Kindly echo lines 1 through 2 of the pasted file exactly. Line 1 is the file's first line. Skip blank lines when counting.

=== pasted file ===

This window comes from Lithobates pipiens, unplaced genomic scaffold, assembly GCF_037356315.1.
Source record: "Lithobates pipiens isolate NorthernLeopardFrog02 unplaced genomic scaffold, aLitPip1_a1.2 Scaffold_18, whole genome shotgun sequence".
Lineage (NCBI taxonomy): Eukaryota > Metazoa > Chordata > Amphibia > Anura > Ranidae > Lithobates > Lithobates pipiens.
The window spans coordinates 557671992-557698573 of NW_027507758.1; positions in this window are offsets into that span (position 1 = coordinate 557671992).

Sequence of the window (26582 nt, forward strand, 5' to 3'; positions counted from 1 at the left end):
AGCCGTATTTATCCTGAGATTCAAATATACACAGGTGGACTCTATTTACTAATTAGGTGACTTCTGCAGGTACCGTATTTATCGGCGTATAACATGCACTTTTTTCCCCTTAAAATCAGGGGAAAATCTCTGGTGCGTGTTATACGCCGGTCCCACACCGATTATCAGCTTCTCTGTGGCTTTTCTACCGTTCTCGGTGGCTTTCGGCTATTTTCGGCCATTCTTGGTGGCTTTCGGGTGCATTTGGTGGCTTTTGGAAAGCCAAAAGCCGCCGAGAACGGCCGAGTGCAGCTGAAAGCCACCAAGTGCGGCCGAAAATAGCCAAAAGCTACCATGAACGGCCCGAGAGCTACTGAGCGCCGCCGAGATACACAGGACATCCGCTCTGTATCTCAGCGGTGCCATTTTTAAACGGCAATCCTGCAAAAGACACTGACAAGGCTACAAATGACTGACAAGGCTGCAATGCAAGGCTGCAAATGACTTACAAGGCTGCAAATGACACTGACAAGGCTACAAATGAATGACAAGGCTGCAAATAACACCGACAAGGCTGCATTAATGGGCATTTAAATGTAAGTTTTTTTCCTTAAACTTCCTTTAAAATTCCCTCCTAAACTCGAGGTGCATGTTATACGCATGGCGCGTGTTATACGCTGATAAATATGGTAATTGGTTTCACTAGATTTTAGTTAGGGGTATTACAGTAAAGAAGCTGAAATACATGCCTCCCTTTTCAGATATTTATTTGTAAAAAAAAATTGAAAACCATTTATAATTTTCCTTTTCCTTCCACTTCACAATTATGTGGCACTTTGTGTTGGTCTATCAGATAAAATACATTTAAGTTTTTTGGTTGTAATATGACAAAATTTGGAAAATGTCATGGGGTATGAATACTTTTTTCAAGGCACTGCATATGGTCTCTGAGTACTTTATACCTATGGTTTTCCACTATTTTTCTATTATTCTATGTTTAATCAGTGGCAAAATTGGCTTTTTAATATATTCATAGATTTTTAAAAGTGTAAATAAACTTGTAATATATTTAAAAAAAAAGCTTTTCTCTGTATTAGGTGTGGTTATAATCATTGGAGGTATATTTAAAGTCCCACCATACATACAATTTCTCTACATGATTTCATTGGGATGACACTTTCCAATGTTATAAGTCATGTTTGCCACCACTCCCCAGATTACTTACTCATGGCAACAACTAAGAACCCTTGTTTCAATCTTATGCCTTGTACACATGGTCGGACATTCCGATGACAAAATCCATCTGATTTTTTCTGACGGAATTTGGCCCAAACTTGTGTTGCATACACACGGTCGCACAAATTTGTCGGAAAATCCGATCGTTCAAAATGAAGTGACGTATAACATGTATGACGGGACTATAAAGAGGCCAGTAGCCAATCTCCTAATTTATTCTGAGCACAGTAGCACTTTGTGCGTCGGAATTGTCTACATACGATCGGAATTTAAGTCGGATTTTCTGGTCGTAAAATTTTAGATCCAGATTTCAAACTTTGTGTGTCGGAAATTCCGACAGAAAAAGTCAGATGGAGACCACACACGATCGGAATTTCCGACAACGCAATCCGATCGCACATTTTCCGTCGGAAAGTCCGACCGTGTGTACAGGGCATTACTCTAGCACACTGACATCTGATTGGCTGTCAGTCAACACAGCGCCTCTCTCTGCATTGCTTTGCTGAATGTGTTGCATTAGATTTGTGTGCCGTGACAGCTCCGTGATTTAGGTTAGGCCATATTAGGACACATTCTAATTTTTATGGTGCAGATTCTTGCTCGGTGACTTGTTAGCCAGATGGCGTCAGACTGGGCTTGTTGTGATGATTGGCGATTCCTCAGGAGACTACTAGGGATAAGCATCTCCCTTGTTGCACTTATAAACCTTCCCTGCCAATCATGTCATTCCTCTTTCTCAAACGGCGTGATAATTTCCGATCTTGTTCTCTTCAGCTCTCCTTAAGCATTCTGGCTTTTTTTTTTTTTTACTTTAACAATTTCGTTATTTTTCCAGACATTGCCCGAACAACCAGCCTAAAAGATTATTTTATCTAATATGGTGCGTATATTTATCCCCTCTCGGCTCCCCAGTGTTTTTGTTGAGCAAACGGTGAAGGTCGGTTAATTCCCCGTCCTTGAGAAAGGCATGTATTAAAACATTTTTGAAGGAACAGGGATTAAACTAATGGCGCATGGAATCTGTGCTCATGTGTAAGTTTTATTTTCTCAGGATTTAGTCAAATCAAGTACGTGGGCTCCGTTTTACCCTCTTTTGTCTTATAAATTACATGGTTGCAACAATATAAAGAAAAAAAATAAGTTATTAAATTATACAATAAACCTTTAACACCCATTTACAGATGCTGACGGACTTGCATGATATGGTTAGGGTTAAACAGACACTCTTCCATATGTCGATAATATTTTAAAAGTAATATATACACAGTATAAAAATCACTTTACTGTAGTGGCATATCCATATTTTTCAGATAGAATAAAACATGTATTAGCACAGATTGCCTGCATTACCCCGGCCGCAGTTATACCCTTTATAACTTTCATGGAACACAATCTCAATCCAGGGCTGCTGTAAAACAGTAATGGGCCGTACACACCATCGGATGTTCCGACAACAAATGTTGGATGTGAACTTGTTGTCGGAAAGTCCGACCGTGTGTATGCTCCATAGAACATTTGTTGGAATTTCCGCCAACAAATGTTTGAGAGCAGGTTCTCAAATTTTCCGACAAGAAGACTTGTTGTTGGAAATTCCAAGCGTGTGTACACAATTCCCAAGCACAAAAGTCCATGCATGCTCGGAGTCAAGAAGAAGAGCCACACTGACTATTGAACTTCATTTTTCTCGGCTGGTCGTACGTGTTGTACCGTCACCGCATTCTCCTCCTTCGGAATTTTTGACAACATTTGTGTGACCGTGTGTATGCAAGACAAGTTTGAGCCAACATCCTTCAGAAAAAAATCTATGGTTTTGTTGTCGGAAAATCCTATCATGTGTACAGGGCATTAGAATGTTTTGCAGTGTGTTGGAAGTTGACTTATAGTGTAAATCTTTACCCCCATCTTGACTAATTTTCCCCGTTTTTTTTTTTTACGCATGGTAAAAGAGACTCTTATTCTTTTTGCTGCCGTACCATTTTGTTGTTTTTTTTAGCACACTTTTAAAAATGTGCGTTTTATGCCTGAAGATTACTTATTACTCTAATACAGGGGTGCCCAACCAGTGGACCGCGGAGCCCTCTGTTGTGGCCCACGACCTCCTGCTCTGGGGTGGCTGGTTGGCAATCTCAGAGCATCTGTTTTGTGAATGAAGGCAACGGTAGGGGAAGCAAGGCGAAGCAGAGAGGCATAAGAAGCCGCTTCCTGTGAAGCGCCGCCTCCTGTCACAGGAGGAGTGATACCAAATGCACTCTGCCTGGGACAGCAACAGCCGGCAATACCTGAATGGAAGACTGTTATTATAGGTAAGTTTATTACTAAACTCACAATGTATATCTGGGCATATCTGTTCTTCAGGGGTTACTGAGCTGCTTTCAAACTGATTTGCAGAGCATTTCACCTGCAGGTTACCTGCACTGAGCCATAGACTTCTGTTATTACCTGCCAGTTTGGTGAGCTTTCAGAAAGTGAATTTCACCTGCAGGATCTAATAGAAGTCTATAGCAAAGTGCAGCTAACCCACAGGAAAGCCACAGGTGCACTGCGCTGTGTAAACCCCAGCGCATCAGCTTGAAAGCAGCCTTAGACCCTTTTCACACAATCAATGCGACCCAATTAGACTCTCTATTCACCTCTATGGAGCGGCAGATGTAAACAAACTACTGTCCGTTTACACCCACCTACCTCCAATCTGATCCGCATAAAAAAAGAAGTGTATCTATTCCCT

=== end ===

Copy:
This window comes from Lithobates pipiens, unplaced genomic scaffold, assembly GCF_037356315.1.
Source record: "Lithobates pipiens isolate NorthernLeopardFrog02 unplaced genomic scaffold, aLitPip1_a1.2 Scaffold_18, whole genome shotgun sequence".